I am currently working on a project that is being commissioned by Lone Star College–Montgomery for an event led by an organization called VDAY. VDAY is a global protest against violence against women and Lone Star College is hosting the event on Valentines Day. The piece I’m writing will be played by my friend, Reese Burgan, who is also Lone Star’s saxophone professor.
Over the past five months I’ve been heavily researching how artists who create political or social work approach the process when they cannot directly relate to the issue or experience. It’s been really important for me to recognize that as a white male, raised and supported from a family that was able to make my childhood and early adulthood comfortable, I have a privilege that should be addressed. I’ve spent a lot of time thinking about whether it’s right for me to create art that tries to capture a situation that I’m distanced from and if it’s okay to use privilege to help others by spreading awareness and knowledge through my art. The answer is by no means black and white. What I’m learning is that it’s best for my artistic voice to narrate the situation or be an object which carries the authentic voices from people within these communities. Even this technique sometimes walks a very fine line and I have to search for another approach. Though I will never fully understand the struggles of these communities, I want to stand with them, be a voice for their cause, and help spread awareness to others.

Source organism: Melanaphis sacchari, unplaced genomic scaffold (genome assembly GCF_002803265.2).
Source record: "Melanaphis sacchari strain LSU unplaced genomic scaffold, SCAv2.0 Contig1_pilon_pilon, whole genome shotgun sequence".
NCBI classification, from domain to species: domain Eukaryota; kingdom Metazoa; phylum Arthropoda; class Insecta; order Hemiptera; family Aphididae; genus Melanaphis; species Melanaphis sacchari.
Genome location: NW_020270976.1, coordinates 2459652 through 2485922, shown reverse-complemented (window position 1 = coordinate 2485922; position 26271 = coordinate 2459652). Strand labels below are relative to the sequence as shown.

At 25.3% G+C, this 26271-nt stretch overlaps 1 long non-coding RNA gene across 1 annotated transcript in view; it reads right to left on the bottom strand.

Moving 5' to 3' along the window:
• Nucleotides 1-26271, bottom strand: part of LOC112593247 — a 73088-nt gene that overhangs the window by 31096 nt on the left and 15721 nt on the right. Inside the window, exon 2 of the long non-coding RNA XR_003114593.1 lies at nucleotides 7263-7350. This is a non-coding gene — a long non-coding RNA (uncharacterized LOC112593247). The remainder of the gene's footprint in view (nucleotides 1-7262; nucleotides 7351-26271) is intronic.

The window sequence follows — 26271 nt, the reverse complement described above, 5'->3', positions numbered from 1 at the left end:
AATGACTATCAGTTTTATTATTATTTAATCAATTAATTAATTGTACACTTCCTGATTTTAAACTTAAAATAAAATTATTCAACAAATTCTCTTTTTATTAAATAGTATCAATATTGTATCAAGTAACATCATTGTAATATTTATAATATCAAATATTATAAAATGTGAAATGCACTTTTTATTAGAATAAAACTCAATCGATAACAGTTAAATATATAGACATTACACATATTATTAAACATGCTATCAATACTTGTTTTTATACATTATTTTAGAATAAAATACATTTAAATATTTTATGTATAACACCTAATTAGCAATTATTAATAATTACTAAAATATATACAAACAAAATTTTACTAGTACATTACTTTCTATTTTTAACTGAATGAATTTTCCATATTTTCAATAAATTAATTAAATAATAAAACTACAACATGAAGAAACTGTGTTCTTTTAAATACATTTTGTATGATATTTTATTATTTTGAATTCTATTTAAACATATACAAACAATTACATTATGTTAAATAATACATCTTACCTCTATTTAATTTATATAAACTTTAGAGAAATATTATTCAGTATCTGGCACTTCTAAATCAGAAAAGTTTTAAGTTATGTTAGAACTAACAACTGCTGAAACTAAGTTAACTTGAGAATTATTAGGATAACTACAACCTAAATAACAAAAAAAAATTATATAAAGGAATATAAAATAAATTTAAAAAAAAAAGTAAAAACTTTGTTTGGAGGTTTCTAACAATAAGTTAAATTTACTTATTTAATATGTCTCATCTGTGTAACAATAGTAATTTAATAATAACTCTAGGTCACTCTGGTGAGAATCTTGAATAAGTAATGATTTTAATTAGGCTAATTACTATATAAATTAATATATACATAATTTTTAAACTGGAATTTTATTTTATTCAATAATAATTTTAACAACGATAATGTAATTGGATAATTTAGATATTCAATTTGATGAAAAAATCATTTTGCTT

When Reese first approached me with the project, I was really uncomfortable with the idea that this work for VDAY would be created by a male composer and a male performer. Unfortunately, we both know many women that have been victims of verbal, physical, or sexual abuse and this trend is magnified within society. But I don’t want this work to solely become a projected observation from the eyes of men. I believe that the message attached to this project will be most authentic and meaningful if it’s crafted from both women and men.
I want this project to narrate the reality of society’s wrongful pardoning of men who physically, verbally, and/or sexually abuse women. And it’s more than just a pardoning, but also a conscious awareness of this crime that is intentionally blindsided and denied as being inappropriate and criminal. I plan on constructing the work from inspiration from Maya Angelou’s, I Know Why the Caged Bird Sings, quotations from composer Hildegard von Bingen’s Columba Aspexit, sang by Carolyn Balkovetz, recorded audio of women speaking about the current issue described above, quotations from a work by Carlo Gesualdo (renaissance composer who brutally murdered his own wife and faced little punishment). The problem with much art that is similar to this project is that it tends to only focus on the perpetrator and even though its intentions are good, the victims end up becoming a dehumanized object. I want to address the crime, but more importantly, have the voice of this community of women projected through the work.
If you are interested in participating in the recording or know someone else who would be interested, please read and fill out the form provided! Your contributions will remain anonymous to myself and the audience. If you have any comments or questions, please reach out to me and share your thoughts on this project!